In response to providers’ recent challenges implementing new requirements for opioid prescriptions, the governor has signed into law a bill that allows a transition period before the requirements become effective.
The Drug Enforcement Administration has moved Epidiolex from Schedule I to Schedule V. According to All Facilities Letter 19-06, issued last week by the California Department of Public Health, cannabis-derived drugs that are approved by the Food and Drug Administration and that have no more than 0.1 percent residual tetrahydrocannabinols will be moved to Schedule V. Currently, only Epidiolex meets those requirements. Drugs that do not meet these criteria may not be prescribed or dispensed.
The Department of Health & Human Services’ Office of Inspector General (OIG) has issued a proposed rule that would remove the Anti-Kickback Statute safe harbor protection for drug rebates paid by drug makers to pharmacy benefit managers (PBMs), Part D plans and Medicaid managed care organizations.
Beginning Feb. 23, the Department of Health Care Services (DHCS) will implement a new fee-for-service reimbursement methodology for covered outpatient drugs. The methodology will reimburse the lower of the actual acquisition cost (as determined by the Centers for Medicare & Medicaid Services), the federal upper limit, the maximum allowable ingredient cost, and the pharmacy’s usual and customary charge. For more details about the changes, visit the DHCS website.
Last week, CHA shared information about problems some providers have had in implementing a new state law requiring controlled substance security prescription forms to include a unique serial number. This week, the California Board of Pharmacy released updated frequently asked questions about the law’s requirements and enforcement.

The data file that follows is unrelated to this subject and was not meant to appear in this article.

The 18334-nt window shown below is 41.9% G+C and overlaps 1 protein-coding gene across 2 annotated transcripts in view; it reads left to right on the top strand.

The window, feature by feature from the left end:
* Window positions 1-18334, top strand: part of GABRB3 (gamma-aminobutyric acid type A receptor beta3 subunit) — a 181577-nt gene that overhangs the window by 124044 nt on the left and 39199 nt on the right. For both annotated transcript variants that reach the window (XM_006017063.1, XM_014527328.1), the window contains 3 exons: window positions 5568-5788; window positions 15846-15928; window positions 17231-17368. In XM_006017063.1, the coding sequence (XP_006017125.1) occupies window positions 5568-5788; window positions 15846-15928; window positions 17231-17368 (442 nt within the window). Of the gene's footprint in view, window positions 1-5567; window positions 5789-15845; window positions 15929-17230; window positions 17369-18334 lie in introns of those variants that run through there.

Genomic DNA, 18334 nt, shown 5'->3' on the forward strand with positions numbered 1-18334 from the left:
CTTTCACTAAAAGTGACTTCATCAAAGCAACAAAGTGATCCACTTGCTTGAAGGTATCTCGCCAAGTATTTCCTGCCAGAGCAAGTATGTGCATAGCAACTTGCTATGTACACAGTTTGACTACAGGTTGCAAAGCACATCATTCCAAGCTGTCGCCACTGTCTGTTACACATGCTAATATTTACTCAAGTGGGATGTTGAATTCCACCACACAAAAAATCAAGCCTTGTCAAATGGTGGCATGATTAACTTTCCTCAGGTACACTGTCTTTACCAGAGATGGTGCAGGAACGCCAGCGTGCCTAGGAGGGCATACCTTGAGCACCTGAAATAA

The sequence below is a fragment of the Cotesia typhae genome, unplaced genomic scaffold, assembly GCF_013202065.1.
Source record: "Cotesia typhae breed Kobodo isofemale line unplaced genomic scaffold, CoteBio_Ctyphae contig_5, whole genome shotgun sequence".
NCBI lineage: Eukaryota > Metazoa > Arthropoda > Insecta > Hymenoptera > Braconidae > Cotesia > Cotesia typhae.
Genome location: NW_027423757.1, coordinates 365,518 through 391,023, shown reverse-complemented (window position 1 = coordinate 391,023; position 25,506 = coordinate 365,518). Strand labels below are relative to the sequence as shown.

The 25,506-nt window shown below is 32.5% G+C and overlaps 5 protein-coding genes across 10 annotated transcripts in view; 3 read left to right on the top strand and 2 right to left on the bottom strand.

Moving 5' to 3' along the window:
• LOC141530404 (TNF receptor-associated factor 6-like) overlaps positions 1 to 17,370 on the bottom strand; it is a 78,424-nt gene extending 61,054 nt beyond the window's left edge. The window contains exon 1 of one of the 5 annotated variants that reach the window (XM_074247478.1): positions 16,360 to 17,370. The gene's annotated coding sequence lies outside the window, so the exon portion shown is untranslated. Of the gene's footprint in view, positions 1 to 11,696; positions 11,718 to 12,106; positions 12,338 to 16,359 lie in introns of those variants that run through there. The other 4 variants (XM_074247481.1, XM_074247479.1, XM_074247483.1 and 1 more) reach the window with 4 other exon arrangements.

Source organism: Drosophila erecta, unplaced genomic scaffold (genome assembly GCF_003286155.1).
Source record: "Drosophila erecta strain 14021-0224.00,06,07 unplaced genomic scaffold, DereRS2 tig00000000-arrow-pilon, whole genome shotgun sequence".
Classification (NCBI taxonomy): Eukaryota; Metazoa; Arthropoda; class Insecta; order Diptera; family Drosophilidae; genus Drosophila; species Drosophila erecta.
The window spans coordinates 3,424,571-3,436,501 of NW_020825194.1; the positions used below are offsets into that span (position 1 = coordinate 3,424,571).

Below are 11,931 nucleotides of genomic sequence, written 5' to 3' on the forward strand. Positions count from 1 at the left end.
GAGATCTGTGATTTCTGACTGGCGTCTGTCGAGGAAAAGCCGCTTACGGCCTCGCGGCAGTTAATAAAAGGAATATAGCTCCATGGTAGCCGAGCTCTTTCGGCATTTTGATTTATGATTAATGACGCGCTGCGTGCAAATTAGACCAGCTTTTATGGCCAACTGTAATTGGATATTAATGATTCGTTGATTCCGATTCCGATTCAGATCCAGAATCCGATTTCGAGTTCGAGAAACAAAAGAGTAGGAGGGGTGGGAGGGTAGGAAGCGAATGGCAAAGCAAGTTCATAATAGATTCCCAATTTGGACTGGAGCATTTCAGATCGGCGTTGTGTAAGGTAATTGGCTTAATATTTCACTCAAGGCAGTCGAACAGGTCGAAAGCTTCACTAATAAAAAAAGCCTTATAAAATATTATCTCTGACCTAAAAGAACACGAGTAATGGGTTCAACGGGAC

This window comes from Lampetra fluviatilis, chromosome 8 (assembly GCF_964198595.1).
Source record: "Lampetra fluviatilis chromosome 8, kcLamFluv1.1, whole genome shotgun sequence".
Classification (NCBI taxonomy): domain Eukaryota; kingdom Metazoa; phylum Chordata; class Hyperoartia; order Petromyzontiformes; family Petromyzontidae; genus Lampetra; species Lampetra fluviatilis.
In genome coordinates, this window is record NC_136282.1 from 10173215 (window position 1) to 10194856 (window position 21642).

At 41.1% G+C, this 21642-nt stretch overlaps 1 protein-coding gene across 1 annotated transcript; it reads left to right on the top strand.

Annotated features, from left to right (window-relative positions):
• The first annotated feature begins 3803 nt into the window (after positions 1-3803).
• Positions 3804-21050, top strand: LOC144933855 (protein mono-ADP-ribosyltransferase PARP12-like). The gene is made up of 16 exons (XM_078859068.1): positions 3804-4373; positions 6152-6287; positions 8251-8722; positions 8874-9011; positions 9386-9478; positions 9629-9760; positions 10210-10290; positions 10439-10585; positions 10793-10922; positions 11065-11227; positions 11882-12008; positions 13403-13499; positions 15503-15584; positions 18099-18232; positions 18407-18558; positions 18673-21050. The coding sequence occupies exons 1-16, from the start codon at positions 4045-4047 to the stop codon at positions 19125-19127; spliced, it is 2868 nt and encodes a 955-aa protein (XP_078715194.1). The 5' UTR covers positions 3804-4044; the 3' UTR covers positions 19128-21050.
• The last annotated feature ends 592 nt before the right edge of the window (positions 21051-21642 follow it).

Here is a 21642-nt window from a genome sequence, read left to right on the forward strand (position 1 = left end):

As of Jan. 1, controlled substance security prescription forms must include a new, unique serial number in a format approved by the Department of Justice. However, the new requirement does not allow for a transition period during which providers would be allowed to use the previously approved form, and those who do not have access to the new forms have been forced to choose between denying care and risking action against their licenses.
Prescribers are now required to offer naloxone hydrochloride, or another drug approved by the Food and Drug Administration, to patients who experience certain conditions related to opioid depression. The Medical Board of California has released frequently asked questions to assist providers in implementing the new requirements, which took effect Jan. 1.